Murkowski Report Offers 'Blueprint' for Future Energy Policymaking

U.S. Sen. Lisa Murkowski (R-Alaska) unveiled a report Monday offering a blueprint for the conversation about where energy and natural resource policies should go over the next few years.

In the report, Energy 20/20, A Vision for America's Energy Future, Murkowski offers recommendations on how to align federal energy policy with what Murkowski sees as a consensus that the United States should make energy abundant, affordable, clean, diverse and secure. These recommendations not only include oil and gas, but renewable resources as well.

Among these recommendations is for the United States to establish a national goal to produce enough additional oil, biofuels and synthetic fuels to become independent by 2020 of imports from the Organization of the Petroleum Exporting Countries (OPEC).

"The fulfillment of this commitment would support the creation of millions of well-paying jobs, increased federal revenues, reduction of U.S. budget and trade deficits, and help maintain affordable world energy prices," Murkowski noted.

The federal government can help achieve energy independence from OPEC by 2020 by:

  • Expediting federal permitting and reviewing decisions for energy
  • Natural resources and related infrastructure projects
  • Allowing construction of the Keystone XL pipeline to move forward
  • Requiring the U.S. Department of the Interior outline plans for development of Outer Continental Shelf (OCS) resources to more accurately estimate available resources and set minimum production targets, taking into account necessary environmental requirements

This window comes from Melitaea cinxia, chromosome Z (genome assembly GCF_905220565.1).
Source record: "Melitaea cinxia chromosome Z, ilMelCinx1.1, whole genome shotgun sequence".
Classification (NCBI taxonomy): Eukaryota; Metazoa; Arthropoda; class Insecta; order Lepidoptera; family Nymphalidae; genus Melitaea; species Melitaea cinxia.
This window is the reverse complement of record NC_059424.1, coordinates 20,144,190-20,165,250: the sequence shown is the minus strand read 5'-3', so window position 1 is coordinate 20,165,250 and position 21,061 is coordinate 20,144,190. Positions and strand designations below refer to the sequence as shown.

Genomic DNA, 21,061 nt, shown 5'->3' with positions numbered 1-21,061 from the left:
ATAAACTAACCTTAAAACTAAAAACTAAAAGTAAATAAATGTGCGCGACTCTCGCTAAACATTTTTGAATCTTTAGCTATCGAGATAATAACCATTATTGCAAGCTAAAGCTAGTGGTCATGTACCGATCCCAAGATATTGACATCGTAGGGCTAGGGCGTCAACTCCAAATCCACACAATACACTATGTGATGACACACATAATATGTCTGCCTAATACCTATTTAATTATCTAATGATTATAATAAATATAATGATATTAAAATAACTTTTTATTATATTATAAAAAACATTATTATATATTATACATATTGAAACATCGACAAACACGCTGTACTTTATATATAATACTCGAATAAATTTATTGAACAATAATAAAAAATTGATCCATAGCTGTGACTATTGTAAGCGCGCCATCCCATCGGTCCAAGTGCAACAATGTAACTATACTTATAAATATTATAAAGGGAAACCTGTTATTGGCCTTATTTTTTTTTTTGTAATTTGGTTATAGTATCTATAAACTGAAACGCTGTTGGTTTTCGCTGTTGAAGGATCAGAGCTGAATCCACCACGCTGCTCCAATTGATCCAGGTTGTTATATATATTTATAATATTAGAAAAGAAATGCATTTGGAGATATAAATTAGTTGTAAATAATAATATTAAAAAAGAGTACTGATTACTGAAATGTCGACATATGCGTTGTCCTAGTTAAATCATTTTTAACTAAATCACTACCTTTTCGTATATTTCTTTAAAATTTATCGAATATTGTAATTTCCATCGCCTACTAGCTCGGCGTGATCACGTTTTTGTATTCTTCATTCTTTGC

"Although these targets would be set administratively, they should be achievable and binding," Murkowski commented in the report. "If and when actual production is projected to fall short of such targets, additional leasing, onshore or offshore, should be made available to compensate for the shortfall."

Murkowski also called for an expansion of OCS leasing to the eastern Gulf of Mexico and offshore Virginia, North Carolina, South Carolina and Georgia. Additionally, legislation should be passed for a consolidated offshore regulator, with a reaffirmed and strengthened statutory authority to develop offshore resources expeditiously through a certain and fair permitting process, while incentivizing safety and best environmental practices.

Additional amendments Murkowski calls for in the report concerning future oil and gas development include directing a share of revenues to participating offshore energy producing states – including offshore wind, tidal and wave generation – and establishing permanent revenue sharing for offshore development from leasing, bonus bids, rents, and royalty receipts at 27.5 percent with provision for direct partial payments to affected coastal communities.

The senator also called for the administration and its departments and agencies to reform the methods and processes through which energy policy is implemented and administered. This includes identifying impediments to federal oil and gas leasing and production. Specifically, the U.S. Department of the Interior must establish a review program and an accelerated auction schedule for previously and consistently nominated lease parcels that have yet to be put up for sale.

The National Petroleum Reserve-Alaska also must be immediately placed into full availability for oil and gas leasing, consistent with statutory designation.